Posters & Presentations
Graduate Student Poster Review Competition
Review Criteria for Poster Competition
- Written Presentation of poster: Abstract
- Does the submitted abstract provide sufficient context and use appropriate language to make their project understandable and interesting to an educated audience outside of their field of study?
- Does the submitted abstract communicate relevance to SRP goals/mandates; relevance to stakeholders such as EPA, ATSDR, Communities, or other end-users?
- Is there excessive use of jargon or complex vocabulary without adequate explanation?
- Oral Presentation of poster: Plain Language
- Was the student able to communicate their message clearly and succinctly — in less than 5 minutes?
- Did they provide sufficient context and use appropriate language to make their project understandable and interesting to an educated audience outside of their field of study?
- Oral Presentation of poster: Relevance of Research
- Did the student demonstrate and clearly communicate an understanding of the study’s relevance to SRP goals and stakeholders such as the EPA Superfund program and ATSDR?
- Did the student convince you the project was important?
- Oral Presentation of poster: Knowledge
- Did the student demonstrate in-depth knowledge of their topic in discussion and the ability to answer questions?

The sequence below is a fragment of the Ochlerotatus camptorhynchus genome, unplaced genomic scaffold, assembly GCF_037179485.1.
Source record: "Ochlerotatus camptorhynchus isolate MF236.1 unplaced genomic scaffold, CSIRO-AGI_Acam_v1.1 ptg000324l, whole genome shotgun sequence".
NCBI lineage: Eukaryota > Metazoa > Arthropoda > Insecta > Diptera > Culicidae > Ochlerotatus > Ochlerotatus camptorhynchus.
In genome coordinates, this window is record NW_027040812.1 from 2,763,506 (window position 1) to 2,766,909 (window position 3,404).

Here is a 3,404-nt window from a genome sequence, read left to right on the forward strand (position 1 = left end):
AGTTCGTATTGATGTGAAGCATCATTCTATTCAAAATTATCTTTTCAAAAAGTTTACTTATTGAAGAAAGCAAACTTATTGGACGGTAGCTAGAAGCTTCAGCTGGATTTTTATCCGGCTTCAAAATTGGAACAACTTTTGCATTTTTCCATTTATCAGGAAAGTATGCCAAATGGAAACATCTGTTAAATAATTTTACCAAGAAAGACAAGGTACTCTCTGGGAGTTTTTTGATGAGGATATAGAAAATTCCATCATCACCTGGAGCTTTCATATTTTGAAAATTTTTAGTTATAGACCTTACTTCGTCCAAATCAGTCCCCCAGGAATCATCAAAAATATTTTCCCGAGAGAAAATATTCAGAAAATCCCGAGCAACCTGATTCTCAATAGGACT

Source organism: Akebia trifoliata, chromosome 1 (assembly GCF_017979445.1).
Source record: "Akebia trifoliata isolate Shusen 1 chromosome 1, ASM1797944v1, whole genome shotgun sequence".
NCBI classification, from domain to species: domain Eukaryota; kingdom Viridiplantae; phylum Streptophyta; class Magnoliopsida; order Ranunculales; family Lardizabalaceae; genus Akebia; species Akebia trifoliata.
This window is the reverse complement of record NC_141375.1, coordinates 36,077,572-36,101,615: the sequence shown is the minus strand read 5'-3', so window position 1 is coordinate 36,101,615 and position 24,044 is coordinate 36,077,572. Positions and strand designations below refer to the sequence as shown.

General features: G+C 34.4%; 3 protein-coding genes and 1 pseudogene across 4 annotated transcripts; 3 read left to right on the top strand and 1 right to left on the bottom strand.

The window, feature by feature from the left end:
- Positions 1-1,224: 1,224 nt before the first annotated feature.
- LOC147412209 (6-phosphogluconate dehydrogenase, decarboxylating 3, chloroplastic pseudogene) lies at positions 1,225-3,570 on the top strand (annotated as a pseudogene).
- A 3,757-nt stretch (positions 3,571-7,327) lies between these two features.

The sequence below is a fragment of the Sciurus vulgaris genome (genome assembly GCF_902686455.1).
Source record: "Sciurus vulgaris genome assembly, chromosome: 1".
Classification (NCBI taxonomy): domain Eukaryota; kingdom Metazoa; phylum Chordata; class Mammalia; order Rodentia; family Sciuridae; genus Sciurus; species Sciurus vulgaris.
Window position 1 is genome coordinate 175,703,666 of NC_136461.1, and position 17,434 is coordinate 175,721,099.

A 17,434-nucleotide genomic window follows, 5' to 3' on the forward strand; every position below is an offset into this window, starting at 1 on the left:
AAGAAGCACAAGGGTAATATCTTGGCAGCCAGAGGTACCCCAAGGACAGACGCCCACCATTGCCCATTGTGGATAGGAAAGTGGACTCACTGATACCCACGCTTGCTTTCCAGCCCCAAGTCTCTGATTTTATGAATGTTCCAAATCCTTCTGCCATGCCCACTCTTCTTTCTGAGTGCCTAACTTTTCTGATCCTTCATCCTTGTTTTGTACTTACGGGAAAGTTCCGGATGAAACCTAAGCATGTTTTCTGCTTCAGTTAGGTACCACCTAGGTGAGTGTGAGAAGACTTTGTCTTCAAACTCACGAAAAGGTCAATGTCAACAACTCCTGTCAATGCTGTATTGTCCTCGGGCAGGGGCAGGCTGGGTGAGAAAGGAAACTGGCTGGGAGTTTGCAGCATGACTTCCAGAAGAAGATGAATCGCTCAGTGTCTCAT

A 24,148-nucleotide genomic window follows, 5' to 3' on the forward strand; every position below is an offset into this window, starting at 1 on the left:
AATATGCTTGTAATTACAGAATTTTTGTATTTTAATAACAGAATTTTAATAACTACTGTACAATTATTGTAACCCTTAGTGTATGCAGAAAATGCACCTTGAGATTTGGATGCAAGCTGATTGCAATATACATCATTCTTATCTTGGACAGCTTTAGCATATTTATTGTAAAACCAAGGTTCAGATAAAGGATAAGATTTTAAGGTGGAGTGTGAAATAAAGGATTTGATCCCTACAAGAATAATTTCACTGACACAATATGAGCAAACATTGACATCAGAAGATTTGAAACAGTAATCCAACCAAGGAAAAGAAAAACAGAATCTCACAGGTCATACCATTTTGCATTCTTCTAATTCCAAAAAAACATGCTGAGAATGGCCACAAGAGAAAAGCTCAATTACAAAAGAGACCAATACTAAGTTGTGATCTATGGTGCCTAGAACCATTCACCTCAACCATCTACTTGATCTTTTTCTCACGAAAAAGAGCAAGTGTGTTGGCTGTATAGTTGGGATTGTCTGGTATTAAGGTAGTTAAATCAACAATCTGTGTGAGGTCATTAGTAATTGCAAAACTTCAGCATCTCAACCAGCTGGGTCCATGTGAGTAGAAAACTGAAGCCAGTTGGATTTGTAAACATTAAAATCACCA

- Did the student demonstrate the ability to think beyond the work presented?
- Poster Appearance: Effective Communication of Conclusions
- Is poster logically organized and visually appealing?
- Do the graphics (tables, charts, photos, etc.) support the hypothesis/data and add clarity to the overall presentation?
Selection Criteria for Oral Presentation
The Scientific Planning Committee will choose from among submitted abstracts to fill a limited number of oral presentation slots for the SRP Annual Meeting. The criteria for selection include the following:
- Technical quality
- Relevance to (a) the goals and mandates of the Superfund Research Program and (b) SRP stakeholders such as EPA/ATSDR/states and communities
- Ability to be grouped with invited speakers and other submitted abstracts to form coherent, multidisciplinary sessions. Focus areas already identified by the program committee include: methods to identify interactions among environmental exposures, human diversity and disease; elemental biogeochemical cycling (e.g., arsenic, mercury), bioaccumulation, and related health outcomes; and transport, remediation and effects of perfluoroalkyl substances. Additional focus areas of current interest to the Superfund research community will be identified based on abstracts received
- Level of collaboration across disciplines
We plan to accept as many of the poster abstracts for presentation as space allows with priority placed on abstracts from Masters and PhD-level graduate trainees that are not accepted for Oral Presentations (these will automatically be considered for the trainee poster competition).